Why public university students feel left out of virtual learning

Why public university students feel left out of virtual learning

Online learning has gained global popularity since the onset of the Covid-19 pandemic.

In Kenya, after the government ordered  closure of all learning institutions in the country back in March most private universities were quick to adopt e-learning for students by mid April.

Institutions such as Strathmore University, Mount Kenya University, United States International University–Africa and KCA university were among the first to implement digital learning.  

Majority of the public universities on the other hand are lagging behind in terms of adapting to the new normal.

With more than 10 public universities and over 20 private universities, it is alarming that so far only a few institutions such as University of Nairobi (UoN), Jomo Kenyatta University of Agriculture and Technology (JKUAT) and Dedan Kimathi University of Technology have effected learning through digital platforms.

This is even more glaring considering students will be out of class for another five months before resumption of the normal sessions.

Last week, UoN said it had recorded 14 cases of Covid-19 among them 10 members of staff and four of their dependants.

Vice Chancellor Stephen Kiama said three active members of staff and one retired staffer had also lost their lives from the disease.

Kiama urged parents ,guardians and sponsors to support the students with smartphones, iPads, or computers to enable them participate in our online classes in the safety of their homes .

Institutions of higher learning had been given a leeway to reopen on cases by case basis beginning September.

However, Education CS George Magoha on Thursday announced that “Teachers Training Colleges, universities and TVET institutions have not put in place enough necessary measures to guarantee safety of staff and learners once they reopen.

Therefore all universities are set to recommence in January 2021.

Students from universities with stalled learning now worry about delays to their studies as the pandemic brings its own uncertainties.

Sharon Otieno a third year School of Arts student at Moi University told the Star she fears the pandemic has only further delayed her studies which were already interfered with by lecturers’ strikes.

“I know the government means well closing all learning institutions, but Moi University should find ways to start online classes for all students,” she said.

More universities need to review their statutes and academic procedure manuals to align with the new normal. 

Unlike Moi University, students and lecturers from UoN were enrolled on a one week training on how to use the online platform before classes commenced on May 18.

The program was laid out, and before long students embarked on their usual class timetable as it was prior to the pandemic, only virtually.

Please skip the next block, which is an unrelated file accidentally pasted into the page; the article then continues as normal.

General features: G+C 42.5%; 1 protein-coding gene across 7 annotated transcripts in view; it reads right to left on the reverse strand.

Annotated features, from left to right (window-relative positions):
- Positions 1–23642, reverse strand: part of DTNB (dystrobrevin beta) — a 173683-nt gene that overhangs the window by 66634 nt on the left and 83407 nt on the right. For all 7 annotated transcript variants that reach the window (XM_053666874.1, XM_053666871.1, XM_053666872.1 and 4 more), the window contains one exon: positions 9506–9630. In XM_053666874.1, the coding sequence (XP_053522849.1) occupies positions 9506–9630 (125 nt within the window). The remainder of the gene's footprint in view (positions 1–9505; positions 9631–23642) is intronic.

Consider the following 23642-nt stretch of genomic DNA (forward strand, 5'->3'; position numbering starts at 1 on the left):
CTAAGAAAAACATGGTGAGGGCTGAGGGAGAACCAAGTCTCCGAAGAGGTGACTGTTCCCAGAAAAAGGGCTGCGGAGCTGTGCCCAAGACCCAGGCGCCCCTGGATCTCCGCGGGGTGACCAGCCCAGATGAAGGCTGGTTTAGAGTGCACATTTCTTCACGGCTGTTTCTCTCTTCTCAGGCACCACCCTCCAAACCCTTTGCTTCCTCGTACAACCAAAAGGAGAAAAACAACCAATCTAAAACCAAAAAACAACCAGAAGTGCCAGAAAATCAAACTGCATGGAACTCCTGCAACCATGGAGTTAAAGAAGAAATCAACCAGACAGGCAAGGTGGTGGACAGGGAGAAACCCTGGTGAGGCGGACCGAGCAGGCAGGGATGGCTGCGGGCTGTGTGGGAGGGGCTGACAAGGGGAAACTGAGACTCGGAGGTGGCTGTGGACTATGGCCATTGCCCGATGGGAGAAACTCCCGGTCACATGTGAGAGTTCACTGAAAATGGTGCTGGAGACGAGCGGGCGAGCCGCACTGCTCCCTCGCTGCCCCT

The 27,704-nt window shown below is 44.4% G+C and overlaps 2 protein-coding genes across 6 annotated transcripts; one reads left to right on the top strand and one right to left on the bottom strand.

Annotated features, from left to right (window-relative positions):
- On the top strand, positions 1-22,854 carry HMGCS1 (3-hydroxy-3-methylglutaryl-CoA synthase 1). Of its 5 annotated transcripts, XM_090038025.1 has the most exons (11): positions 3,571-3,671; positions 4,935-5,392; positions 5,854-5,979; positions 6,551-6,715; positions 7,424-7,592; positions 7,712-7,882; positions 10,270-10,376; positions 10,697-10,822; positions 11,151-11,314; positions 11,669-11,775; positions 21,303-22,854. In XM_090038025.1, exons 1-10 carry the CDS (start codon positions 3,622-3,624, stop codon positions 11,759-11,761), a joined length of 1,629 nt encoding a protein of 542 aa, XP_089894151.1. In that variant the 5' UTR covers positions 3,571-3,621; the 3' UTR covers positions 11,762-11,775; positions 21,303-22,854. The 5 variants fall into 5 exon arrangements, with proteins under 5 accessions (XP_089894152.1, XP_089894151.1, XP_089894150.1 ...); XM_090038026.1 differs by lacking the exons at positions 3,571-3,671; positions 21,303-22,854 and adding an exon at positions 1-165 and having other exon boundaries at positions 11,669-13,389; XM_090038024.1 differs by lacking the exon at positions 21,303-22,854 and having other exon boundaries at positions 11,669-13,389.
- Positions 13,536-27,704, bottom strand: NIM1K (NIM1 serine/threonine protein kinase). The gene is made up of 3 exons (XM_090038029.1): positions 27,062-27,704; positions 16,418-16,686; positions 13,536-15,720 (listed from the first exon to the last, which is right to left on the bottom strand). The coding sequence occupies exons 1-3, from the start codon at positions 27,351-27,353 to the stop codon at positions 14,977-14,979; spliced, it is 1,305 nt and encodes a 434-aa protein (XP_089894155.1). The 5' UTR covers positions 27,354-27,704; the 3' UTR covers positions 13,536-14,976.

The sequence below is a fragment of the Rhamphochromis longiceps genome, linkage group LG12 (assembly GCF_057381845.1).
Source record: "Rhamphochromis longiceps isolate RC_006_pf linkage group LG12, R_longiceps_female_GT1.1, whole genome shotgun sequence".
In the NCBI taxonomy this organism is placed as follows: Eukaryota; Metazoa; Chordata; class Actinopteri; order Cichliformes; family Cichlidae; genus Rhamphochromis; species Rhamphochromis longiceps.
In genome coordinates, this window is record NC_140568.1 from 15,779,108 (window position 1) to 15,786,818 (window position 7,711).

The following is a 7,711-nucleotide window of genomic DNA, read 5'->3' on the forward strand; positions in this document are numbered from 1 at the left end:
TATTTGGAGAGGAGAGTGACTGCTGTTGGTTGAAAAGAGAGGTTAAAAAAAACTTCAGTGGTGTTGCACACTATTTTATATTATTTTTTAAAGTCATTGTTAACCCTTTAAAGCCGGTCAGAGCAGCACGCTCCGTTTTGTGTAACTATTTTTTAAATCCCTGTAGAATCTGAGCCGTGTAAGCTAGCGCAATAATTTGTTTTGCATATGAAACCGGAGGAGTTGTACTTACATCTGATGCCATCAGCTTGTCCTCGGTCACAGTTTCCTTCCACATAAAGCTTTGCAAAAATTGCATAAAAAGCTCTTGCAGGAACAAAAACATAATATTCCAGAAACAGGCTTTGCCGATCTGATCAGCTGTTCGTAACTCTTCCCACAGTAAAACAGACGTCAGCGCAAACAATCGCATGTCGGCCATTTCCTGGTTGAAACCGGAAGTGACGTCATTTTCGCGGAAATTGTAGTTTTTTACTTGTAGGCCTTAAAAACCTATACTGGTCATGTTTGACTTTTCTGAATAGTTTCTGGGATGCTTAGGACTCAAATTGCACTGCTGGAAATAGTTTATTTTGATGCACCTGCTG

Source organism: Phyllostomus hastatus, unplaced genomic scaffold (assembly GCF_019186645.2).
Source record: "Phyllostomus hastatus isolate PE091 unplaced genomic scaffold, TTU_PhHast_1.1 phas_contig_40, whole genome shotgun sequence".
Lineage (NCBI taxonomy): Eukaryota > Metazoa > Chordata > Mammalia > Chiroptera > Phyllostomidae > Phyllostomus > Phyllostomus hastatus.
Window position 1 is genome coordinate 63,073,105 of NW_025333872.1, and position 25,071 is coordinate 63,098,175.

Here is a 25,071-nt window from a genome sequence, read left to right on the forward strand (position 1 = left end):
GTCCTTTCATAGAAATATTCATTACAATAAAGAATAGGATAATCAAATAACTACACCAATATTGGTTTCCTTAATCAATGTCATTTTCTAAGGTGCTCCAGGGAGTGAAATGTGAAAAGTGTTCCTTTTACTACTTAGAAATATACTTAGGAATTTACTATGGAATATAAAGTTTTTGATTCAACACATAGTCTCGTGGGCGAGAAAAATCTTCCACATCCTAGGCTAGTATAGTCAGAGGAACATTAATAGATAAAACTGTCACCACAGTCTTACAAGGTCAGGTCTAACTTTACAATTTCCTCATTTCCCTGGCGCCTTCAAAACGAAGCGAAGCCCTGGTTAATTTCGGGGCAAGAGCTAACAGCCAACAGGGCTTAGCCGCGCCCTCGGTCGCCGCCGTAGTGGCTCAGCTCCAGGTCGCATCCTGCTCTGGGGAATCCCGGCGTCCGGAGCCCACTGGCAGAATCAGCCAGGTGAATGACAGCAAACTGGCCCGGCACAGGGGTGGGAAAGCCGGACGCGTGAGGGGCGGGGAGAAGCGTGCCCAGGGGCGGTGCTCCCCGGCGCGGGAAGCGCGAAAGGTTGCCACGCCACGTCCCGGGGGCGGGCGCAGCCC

The university’s senate resolution later made e-learning mandatory for continuing students which prompted boycotts from students over what they termed as discrimination.

According to Olaibon Roy Tobias a third year student at the UoN School of Law, those who were unable to attend classes were advised to defer the semester.

He said a lot of his classmates have been forced to defer due to lack of basic infrastructure.

“Our class had a total of 230 students but only 157 have managed to attend the online program,” he said.

“When the senate passed that resolution on online learning they also adopted a policy ‘Come with your own device’ policy this meant that students were to make sure they get access to a smartphone, a laptop or a desktop. On top of it they were were to ensure they have a constant power supply.”

However, Tobias acknowledged that the institution entered into the ‘Soma na Telkom’ bundles partnership with Telkom Kenya to ensure students and dons get cheaper data bundles specifically for e-learning.

It is a monthly bundle package which is automatically renewed upon expiry.

“However not every place in Kenya has good coverage of Telkom network. I’m a victim of the same. Telkom network has not been very effective,” Tobias said.

A lecturer recently recommended to the administration for the adoption of online classes on a more equitable grounds to ensure no student is left behind.

Some UoN students have filed a petition in court challenging the institution’s move to commence the online classes without consideration of the peculiar conditions of some students in remote areas.

The Kenya Universities Students’Organization (KUSO) president Antony Manyara told the Star that online learning can be more effective, provided the government, through the ministry of education can procure cheaper laptops for students.

“As a graduate of various online courses , I think e-learning is very effective. However, the ministry failed to consult students while coming up with modules for the same,” he said.

Manyara said there is likelihood the pandemic will still be ravaging the country in January 2021 hence urged the government to ensure universities have put in place a reasonable online program for all students. 

Magoha on Thursday said the Ministry is looking into ways of supporting continued on-line learning for university students by supporting Helb to facilitate them for the acquisition of on-line learning facilities and resources.

According to an article published by University World News, parents and guardians also have a part to play if innovation in learning is to hold a place in public universities.

Going forward an internet-connected smartphone and laptop will be as critical to learning as pen and paper were before the coronavirus struck.

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